Questions and answers, questions and answers. All through world for thousands of years, people have been using questions and answers to explore the world, to find out what other people think and even to find out what they think themselves! And to tell stories…
So this month, for a change, let’s write a play! And let’s put the dialogue in the form of questions and answers. Start with a situation, where one character asks a question and the other one replies.
Here’s one I’ve made up:
SCENE: A lost ant is asking a beetle which way to the nearest anthill
ANT: Excuse me, Beetle, but I wonder if you could help me?
BEETLE: I don’t think I can. I’m in a big hurry.
ANT: What’s the rush?
BEETLE: Look up in the sky! There’s a storm coming.
ANT: Oh no and I’m lost! Please, please, can you tell me where the nearest anthill is?
Now, you might find the questioner and the answerer swap roles. Read on:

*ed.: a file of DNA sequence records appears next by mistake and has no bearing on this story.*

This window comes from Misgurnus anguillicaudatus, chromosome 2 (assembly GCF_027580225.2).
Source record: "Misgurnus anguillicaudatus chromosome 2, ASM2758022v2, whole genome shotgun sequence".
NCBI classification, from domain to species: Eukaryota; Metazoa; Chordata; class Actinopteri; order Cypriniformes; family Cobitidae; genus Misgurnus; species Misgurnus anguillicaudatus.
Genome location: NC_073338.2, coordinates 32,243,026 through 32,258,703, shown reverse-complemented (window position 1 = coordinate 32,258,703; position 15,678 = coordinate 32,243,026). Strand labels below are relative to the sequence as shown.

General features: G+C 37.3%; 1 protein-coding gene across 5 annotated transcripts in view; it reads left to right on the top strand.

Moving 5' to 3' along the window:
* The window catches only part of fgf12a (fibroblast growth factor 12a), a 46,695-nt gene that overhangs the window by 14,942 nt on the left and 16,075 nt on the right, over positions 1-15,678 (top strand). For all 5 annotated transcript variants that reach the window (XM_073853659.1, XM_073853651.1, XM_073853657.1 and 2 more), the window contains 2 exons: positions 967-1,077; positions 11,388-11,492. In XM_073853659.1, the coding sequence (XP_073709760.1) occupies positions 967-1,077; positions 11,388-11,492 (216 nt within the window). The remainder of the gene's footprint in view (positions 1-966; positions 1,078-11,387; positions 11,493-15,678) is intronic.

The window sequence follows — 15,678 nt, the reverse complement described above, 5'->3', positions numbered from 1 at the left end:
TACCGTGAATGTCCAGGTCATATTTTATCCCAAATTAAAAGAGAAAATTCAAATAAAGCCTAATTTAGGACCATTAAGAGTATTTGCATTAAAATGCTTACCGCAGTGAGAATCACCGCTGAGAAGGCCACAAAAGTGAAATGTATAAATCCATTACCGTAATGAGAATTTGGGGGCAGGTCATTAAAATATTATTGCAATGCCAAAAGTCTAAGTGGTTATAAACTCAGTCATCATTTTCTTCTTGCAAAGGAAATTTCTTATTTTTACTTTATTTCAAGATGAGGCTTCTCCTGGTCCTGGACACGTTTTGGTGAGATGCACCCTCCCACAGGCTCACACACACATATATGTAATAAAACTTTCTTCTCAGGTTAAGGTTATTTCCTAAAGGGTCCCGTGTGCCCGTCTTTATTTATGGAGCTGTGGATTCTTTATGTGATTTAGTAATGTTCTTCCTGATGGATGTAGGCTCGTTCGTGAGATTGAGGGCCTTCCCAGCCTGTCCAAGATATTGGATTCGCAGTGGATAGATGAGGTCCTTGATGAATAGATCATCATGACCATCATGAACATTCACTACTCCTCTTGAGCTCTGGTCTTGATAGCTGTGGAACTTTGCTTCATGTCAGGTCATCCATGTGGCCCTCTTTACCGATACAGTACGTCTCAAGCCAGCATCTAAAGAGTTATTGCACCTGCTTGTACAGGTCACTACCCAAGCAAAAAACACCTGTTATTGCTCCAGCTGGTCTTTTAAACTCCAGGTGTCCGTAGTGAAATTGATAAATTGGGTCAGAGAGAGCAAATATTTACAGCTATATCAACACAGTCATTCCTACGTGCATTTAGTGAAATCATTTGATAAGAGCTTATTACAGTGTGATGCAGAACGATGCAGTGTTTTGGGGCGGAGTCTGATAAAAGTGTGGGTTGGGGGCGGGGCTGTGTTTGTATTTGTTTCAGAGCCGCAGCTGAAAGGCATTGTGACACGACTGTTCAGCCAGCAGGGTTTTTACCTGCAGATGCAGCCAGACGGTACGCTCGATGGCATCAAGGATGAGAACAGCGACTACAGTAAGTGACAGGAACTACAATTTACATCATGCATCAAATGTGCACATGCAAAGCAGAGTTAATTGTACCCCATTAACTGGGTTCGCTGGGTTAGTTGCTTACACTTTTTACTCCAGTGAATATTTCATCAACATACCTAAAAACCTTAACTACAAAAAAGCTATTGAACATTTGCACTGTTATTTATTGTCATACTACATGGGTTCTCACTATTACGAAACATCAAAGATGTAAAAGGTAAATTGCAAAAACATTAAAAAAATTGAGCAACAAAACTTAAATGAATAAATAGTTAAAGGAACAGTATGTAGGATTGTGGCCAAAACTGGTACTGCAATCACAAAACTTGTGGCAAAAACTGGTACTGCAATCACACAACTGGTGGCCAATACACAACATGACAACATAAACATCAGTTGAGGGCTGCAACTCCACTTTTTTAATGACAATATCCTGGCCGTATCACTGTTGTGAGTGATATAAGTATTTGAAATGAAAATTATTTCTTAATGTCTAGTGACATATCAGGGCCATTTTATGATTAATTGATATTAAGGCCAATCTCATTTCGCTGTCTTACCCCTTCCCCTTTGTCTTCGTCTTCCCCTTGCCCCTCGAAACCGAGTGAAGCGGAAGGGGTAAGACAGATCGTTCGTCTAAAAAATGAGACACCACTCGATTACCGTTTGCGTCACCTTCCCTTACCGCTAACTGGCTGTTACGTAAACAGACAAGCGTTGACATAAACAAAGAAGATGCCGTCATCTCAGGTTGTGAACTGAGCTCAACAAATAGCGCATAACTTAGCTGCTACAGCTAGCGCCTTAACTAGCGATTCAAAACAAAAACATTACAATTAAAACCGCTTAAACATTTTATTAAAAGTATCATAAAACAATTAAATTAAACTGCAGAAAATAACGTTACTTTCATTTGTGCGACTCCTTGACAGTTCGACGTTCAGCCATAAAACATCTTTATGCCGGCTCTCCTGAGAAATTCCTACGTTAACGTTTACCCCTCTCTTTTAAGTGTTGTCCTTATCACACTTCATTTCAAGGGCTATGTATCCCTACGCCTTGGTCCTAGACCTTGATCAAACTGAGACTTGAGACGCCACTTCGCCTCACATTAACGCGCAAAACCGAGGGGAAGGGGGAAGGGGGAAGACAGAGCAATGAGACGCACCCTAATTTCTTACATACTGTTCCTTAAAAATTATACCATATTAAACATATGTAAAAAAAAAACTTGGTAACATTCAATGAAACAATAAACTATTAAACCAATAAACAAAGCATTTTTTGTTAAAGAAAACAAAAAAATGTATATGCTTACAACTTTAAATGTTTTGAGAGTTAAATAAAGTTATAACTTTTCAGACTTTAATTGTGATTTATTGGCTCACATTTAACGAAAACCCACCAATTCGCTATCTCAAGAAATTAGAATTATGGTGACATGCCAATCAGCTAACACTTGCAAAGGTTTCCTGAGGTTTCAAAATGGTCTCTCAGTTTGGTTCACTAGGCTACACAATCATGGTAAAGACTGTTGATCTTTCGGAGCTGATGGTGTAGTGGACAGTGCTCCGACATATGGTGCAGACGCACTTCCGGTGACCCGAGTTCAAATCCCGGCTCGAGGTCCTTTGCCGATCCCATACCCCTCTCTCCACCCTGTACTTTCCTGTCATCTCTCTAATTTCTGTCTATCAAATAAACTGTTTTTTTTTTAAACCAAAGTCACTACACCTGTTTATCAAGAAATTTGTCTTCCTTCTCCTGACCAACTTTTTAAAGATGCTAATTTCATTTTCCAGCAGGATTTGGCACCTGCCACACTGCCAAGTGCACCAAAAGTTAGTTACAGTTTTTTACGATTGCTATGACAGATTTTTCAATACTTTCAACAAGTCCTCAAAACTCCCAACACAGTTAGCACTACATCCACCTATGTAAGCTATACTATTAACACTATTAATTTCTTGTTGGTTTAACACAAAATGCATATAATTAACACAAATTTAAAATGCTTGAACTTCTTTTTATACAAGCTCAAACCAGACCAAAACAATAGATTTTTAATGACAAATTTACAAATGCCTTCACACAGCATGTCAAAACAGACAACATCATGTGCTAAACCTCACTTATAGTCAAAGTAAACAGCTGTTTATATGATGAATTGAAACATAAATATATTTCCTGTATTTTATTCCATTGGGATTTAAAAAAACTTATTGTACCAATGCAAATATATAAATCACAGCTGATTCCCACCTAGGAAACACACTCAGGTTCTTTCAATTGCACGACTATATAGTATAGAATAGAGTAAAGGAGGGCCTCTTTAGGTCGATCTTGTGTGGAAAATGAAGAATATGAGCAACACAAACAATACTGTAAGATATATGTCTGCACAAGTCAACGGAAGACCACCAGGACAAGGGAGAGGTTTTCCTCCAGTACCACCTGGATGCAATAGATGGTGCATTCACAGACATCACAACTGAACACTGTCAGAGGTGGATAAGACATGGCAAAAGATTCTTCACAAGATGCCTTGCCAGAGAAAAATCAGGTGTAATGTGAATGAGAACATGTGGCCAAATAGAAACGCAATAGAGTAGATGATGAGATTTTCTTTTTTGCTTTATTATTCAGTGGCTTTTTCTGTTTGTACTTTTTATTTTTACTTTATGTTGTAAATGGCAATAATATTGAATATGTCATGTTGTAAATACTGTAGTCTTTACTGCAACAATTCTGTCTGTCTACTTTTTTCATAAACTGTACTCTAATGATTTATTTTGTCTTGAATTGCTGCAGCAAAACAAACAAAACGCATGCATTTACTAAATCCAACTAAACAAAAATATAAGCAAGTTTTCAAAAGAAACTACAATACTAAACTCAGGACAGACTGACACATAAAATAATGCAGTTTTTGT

BEETLE: Okay, okay. Calm down. Do you know the third giant fig tree after the 25th boulder?
ANT: No, I don’t even know the first boulder.
BEETLE: Mmm. Well, do you know the river that crosses the creek that runs into the dam next to the haunted cave?
ANT: (panicking) No! Help! I’m lost! I’m lost!
That poor ant, it’s going to take quite a while to find that anthill …
Over to you! You can continue this play with the ant and the beetle if you like. Or you can make up a whole new play of your own. If you’re stuck for an idea, here’s a few more situations you could try.
A clown at a children’s party asks the birthday boy or girl why nobody is laughing
A thief asks a police officer how to get the stolen car to start
A student is late to cooking class, and the teacher wants to know why
When you’ve written enough, why not act out your dialogues to your friends or family?
Happy questions (and answers!)